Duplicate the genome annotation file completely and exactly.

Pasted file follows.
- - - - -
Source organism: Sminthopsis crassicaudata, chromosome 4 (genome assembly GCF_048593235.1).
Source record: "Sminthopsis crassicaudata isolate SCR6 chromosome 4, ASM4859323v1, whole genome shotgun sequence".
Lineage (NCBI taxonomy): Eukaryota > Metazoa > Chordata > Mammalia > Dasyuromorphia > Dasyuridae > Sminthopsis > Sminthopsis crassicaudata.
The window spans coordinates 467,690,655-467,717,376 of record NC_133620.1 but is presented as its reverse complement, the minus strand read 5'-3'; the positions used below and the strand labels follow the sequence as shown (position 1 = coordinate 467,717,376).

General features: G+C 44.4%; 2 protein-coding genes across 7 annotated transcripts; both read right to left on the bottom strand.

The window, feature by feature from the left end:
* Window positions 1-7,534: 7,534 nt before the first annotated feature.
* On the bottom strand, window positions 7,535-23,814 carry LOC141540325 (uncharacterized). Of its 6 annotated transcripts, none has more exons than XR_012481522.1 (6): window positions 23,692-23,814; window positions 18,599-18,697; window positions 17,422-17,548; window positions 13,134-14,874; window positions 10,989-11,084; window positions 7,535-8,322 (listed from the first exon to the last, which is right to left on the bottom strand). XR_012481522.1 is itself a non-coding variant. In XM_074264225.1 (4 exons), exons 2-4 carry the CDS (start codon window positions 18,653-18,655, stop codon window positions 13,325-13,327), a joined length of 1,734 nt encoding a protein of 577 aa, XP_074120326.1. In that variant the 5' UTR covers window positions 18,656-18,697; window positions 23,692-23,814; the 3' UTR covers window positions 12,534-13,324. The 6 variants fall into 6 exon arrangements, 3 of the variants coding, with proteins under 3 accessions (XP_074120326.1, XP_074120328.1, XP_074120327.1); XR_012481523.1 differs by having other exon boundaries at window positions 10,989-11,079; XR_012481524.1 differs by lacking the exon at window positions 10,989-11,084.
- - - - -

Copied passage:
Source organism: Sminthopsis crassicaudata, chromosome 4 (genome assembly GCF_048593235.1).
Source record: "Sminthopsis crassicaudata isolate SCR6 chromosome 4, ASM4859323v1, whole genome shotgun sequence".
Lineage (NCBI taxonomy): Eukaryota > Metazoa > Chordata > Mammalia > Dasyuromorphia > Dasyuridae > Sminthopsis > Sminthopsis crassicaudata.
The window spans coordinates 467,690,655-467,717,376 of record NC_133620.1 but is presented as its reverse complement, the minus strand read 5'-3'; the positions used below and the strand labels follow the sequence as shown (position 1 = coordinate 467,717,376).

General features: G+C 44.4%; 2 protein-coding genes across 7 annotated transcripts; both read right to left on the bottom strand.

The window, feature by feature from the left end:
* Window positions 1-7,534: 7,534 nt before the first annotated feature.
* On the bottom strand, window positions 7,535-23,814 carry LOC141540325 (uncharacterized). Of its 6 annotated transcripts, none has more exons than XR_012481522.1 (6): window positions 23,692-23,814; window positions 18,599-18,697; window positions 17,422-17,548; window positions 13,134-14,874; window positions 10,989-11,084; window positions 7,535-8,322 (listed from the first exon to the last, which is right to left on the bottom strand). XR_012481522.1 is itself a non-coding variant. In XM_074264225.1 (4 exons), exons 2-4 carry the CDS (start codon window positions 18,653-18,655, stop codon window positions 13,325-13,327), a joined length of 1,734 nt encoding a protein of 577 aa, XP_074120326.1. In that variant the 5' UTR covers window positions 18,656-18,697; window positions 23,692-23,814; the 3' UTR covers window positions 12,534-13,324. The 6 variants fall into 6 exon arrangements, 3 of the variants coding, with proteins under 3 accessions (XP_074120326.1, XP_074120328.1, XP_074120327.1); XR_012481523.1 differs by having other exon boundaries at window positions 10,989-11,079; XR_012481524.1 differs by lacking the exon at window positions 10,989-11,084.